NEW YORK, NY.-
For South African photographer David Goldblatts first major New York exhibition in over a decade, the New Museum
will bring together 114 images taken over the past fifty years. The exhibition features a selection of photographs titled Intersections Intersected, that look at the relationship between the past and present by pairing Goldblatts older black-and-white images with his more recent color work, as well as selections from other series. Intersections Intersected: The Photography of David Goldblatt will be on view from July 15 through October 11, 2009, and will span the third-and fourth-floor galleries. A conversation between Goldblatt and Richard Flood, Chief Curator, will take place in the New Museum theater on Thursday, July 16, at 7 p.m.
Recipient of the 2009 Henri Cartier-Bresson Award and the prestigious Hasselblad Photography Award, and one of the great documentary photographers of our time, Goldblatt began photographing professionally in the early 1960s, focusing on the imagery and effects of apartheid. The son of Jewish Lithuanian parents who fled to South Africa to escape religious persecution, Goldblatt was forced into a peculiar situation, being both a white man in a racially segregated society and a member of a religious minority with a sense of otherness. He used the camera to document apartheids horrifying realities and injustices; the resulting photographs reveal a complex portrait of the intricacies and banalities of daily life in a divided society.
Goldblatt says, I regard myself as an unlicensed, self-appointed observer and critic of South African society which I continue to explore with the camera.
Unlike many documentary photographers who capture the decisive moment, Goldblatts interest lies in the routine existence of a particular time in history. Whether showing the plight of black communities, the culture of the Afrikaner nationalists, the comfort of white suburbanites, or the disputed architectural landscape, Goldblatts photographs intimately portray a culture and landscape plagued by racism. He continues to explore the consciousness of South African society today, looking at the condition of race relations after the end of apartheid while also tackling other contemporary issues, such as the influence of the AIDS epidemic. As an almost forensic witness to history, Intersections Intersected commingles past, present, and future in a narrative that persistently turns away from spectacle in its constant search for the human.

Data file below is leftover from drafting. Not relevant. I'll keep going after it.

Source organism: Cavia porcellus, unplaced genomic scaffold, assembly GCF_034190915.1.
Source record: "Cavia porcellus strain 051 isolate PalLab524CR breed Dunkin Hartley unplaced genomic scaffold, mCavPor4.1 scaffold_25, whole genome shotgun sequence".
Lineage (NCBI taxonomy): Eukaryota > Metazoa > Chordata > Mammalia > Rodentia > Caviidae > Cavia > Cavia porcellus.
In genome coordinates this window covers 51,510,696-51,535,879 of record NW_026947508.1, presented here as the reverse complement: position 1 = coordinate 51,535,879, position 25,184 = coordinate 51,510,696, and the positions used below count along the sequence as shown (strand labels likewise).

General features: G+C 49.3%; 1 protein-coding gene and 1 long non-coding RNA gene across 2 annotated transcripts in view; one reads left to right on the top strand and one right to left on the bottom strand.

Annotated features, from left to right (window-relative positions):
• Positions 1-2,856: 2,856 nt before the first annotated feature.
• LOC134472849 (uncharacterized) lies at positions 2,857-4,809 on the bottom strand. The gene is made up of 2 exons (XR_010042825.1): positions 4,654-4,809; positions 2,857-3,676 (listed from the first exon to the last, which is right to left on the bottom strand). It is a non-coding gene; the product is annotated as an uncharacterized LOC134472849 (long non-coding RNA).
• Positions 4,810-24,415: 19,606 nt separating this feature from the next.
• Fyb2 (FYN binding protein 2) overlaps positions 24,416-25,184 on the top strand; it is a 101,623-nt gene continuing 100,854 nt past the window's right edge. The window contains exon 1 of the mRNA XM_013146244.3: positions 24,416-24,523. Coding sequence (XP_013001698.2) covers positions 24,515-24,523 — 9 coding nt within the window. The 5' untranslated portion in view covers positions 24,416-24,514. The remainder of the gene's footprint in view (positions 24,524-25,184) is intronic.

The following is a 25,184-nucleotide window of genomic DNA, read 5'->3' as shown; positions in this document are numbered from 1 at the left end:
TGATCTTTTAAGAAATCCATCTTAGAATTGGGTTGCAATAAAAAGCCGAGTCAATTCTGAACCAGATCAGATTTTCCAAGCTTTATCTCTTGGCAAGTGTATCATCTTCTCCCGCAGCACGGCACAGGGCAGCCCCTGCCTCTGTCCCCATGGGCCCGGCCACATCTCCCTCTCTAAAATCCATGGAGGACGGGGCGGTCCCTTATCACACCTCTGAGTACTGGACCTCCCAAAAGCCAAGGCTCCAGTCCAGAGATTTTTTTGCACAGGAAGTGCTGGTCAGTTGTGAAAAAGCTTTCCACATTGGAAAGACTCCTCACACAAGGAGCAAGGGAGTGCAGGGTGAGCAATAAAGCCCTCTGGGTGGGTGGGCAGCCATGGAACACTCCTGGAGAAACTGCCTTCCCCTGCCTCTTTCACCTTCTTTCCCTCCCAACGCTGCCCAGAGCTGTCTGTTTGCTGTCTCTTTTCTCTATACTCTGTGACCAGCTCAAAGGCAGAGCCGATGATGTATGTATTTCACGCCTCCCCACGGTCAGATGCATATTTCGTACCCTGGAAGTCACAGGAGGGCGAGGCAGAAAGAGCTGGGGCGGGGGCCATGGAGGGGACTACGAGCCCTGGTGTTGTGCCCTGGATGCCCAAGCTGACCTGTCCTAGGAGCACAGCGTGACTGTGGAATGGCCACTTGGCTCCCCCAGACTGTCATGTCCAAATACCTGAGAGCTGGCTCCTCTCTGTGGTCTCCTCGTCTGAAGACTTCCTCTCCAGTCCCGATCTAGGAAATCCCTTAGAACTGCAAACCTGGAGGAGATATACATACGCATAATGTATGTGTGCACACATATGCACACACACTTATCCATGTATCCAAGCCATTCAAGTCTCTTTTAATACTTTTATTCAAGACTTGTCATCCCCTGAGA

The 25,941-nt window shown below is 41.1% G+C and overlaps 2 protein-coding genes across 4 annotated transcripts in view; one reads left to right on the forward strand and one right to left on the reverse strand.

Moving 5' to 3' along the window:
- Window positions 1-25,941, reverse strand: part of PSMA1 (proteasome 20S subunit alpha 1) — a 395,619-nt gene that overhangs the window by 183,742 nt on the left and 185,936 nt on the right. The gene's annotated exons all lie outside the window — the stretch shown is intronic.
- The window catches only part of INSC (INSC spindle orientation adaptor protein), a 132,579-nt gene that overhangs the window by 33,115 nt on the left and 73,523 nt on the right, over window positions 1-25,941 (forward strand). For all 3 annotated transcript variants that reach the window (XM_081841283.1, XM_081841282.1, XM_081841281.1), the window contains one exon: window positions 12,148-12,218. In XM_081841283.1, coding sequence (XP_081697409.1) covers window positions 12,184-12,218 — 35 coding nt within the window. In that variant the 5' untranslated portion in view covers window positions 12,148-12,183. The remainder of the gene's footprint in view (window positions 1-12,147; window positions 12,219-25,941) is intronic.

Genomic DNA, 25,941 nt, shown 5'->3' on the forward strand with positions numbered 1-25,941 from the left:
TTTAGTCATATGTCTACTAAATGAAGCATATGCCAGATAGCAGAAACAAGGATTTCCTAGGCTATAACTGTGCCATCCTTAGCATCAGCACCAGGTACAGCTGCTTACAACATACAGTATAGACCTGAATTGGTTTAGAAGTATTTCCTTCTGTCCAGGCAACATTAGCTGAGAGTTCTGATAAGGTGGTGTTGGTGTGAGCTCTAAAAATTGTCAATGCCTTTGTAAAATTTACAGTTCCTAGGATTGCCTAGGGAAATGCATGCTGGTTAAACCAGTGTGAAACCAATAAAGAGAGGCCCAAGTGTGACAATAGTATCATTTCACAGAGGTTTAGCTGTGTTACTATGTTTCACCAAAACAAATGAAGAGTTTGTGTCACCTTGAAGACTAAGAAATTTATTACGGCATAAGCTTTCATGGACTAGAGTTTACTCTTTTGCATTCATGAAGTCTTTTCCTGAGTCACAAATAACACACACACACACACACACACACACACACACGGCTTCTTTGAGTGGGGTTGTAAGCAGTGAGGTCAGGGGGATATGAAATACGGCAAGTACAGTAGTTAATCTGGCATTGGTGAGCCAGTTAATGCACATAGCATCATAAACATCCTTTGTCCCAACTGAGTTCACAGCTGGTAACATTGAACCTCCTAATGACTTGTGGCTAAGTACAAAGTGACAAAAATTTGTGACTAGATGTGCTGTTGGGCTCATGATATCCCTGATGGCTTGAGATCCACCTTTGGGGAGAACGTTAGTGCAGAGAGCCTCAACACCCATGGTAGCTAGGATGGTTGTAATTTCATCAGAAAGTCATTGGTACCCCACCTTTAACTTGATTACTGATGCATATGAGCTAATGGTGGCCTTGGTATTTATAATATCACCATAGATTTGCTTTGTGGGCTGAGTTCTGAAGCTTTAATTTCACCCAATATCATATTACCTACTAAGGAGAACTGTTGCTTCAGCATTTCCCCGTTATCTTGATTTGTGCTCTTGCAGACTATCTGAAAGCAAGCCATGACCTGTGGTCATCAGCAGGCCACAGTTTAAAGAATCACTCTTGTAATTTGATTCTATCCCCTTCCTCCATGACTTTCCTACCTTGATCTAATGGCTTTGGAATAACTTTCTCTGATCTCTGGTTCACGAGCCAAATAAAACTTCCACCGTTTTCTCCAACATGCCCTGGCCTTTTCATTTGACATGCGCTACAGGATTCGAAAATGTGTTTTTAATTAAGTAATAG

This exhibition was organized and curated by Ulrich Loock, Curator, Fundação de Serralves, Museu de Arte Contemporânea, Porto, Portugal. Its presentation at the New Museum is organized by Richard Flood, Chief Curator.
Born in Randfontein, South Africa in 1930, David Goldblatt has been documenting the changing political landscape of his country for more than five decades. In 1989, he founded the Market Photography Workshop in Johannesburg, with the idea of teaching visual literacy and photographic skills to young people, with particular emphasis on those disadvantaged by apartheid. His photographic essay South Africa: the Structure of Things Then was made into a monograph and also shown at the Museum of Modern Art, New York in 1998. Goldblatts work was included in Documenta 11 in 2002; Documenta 12 in 2007; and the traveling megaexhibition Africa Remix in 200407. His limited edition book, Particulars, won the award for the best photography book at the Rencontres dArles festival, France, in 2004. Goldblatt won the 2006 Hasselblad Foundation International Award in Photography. He received an Honorary Doctorate in Literature from the University of the Witwatersrand in April 2008. Goldblatt will be awarded the Henri Cartier-Bresson Award in July 2009.